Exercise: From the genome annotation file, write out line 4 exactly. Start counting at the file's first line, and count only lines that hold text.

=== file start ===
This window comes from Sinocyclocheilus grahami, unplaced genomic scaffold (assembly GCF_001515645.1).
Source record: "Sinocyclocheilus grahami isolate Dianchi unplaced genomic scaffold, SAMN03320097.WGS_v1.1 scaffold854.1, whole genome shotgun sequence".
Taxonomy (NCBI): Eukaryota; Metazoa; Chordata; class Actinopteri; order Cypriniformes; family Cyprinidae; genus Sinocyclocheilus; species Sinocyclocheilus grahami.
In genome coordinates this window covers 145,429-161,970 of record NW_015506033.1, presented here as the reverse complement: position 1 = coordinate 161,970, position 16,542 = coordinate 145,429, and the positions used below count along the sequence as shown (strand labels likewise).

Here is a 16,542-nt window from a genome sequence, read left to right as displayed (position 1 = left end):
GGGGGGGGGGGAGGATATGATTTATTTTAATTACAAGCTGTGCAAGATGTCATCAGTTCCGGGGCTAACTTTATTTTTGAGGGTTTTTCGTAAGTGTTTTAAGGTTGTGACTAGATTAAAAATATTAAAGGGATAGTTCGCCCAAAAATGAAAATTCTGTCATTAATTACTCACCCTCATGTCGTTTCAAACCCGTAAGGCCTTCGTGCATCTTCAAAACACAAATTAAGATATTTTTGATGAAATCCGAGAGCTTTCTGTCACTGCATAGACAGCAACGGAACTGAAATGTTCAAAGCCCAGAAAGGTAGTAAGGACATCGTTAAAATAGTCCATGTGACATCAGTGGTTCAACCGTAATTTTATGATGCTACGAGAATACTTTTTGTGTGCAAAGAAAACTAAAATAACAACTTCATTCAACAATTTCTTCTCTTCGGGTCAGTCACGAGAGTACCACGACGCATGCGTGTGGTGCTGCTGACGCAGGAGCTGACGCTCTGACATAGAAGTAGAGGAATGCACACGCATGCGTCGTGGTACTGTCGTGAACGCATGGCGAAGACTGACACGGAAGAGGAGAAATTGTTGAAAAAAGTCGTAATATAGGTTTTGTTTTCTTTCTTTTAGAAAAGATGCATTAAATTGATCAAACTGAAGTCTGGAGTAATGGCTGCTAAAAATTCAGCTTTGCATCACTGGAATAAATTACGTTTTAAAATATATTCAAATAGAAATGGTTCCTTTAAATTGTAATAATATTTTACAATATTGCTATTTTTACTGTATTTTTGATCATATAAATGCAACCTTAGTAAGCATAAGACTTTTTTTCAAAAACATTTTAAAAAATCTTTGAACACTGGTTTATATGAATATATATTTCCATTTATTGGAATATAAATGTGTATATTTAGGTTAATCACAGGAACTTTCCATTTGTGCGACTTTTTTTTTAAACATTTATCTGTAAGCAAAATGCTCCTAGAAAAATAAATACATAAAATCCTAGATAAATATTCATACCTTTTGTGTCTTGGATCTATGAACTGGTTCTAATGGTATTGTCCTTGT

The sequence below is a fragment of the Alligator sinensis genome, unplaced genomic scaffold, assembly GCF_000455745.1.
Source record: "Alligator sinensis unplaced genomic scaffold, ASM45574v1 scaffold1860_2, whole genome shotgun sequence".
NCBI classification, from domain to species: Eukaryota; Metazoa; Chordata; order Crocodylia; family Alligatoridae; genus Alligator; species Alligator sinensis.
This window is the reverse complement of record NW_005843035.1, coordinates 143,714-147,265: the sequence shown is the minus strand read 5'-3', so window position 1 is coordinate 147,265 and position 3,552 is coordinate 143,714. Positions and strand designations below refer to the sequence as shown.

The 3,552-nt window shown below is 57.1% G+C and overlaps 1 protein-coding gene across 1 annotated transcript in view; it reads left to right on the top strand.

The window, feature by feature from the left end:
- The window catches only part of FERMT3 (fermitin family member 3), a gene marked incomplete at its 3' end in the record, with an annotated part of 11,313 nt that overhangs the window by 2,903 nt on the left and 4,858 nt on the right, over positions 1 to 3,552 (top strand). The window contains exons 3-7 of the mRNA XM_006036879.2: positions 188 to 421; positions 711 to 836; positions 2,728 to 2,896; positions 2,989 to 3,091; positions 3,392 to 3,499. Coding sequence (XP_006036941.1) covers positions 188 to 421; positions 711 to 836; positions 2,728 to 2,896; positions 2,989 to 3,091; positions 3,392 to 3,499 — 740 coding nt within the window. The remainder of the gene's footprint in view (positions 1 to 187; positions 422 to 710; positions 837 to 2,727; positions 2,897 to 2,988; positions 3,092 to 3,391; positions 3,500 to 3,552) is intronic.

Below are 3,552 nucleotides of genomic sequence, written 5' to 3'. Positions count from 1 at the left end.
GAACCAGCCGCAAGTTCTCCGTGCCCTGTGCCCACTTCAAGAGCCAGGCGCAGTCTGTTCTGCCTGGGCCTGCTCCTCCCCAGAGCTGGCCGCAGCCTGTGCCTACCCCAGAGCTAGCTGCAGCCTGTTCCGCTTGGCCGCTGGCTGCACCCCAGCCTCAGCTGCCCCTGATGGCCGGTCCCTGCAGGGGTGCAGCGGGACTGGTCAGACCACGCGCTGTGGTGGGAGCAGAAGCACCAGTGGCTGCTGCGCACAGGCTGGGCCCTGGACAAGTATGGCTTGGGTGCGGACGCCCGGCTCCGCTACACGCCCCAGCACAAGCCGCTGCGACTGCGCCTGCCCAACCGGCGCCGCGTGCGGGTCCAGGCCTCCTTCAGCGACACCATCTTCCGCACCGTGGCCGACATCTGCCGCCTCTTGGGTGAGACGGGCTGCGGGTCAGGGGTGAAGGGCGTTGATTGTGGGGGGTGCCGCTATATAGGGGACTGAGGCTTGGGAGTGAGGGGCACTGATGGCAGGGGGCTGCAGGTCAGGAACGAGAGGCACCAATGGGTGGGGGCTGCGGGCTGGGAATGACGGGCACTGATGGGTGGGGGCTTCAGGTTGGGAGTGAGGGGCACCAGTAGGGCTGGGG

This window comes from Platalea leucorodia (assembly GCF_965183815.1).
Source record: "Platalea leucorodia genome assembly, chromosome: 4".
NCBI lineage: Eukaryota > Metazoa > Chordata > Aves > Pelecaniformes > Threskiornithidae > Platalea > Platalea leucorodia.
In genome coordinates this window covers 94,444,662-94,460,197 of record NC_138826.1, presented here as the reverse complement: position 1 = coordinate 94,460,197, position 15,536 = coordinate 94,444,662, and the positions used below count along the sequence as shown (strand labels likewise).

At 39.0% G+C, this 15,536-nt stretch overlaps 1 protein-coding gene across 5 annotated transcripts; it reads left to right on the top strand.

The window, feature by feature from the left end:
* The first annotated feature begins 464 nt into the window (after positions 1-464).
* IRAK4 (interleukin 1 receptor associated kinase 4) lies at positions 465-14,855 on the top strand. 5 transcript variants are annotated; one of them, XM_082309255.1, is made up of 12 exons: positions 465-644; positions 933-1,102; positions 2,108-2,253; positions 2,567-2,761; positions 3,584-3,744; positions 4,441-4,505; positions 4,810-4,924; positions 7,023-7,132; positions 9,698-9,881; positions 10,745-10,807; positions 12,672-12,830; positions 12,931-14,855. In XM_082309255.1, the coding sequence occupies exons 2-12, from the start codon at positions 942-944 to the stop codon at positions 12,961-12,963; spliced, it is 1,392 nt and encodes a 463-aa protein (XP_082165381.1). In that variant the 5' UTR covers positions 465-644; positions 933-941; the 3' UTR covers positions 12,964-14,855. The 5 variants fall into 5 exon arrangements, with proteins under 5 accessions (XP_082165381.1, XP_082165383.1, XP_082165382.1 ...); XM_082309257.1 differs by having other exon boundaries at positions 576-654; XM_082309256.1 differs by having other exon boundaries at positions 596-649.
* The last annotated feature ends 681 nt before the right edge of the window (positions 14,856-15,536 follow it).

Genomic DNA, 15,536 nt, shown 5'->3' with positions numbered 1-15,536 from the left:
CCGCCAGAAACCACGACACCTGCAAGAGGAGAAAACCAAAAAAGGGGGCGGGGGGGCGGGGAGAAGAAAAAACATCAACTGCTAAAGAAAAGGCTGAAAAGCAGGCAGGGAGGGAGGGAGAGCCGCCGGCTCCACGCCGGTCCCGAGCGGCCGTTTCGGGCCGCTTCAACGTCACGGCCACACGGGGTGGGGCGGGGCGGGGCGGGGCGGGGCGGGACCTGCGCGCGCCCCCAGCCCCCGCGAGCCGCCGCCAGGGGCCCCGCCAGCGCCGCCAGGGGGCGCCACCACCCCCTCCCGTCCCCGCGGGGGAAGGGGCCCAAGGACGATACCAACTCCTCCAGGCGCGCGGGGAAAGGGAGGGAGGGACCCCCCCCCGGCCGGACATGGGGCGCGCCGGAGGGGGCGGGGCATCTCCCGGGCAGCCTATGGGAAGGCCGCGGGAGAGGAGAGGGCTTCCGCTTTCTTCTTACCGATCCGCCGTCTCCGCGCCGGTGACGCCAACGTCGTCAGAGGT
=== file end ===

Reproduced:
In genome coordinates this window covers 145,429-161,970 of record NW_015506033.1, presented here as the reverse complement: position 1 = coordinate 161,970, position 16,542 = coordinate 145,429, and the positions used below count along the sequence as shown (strand labels likewise).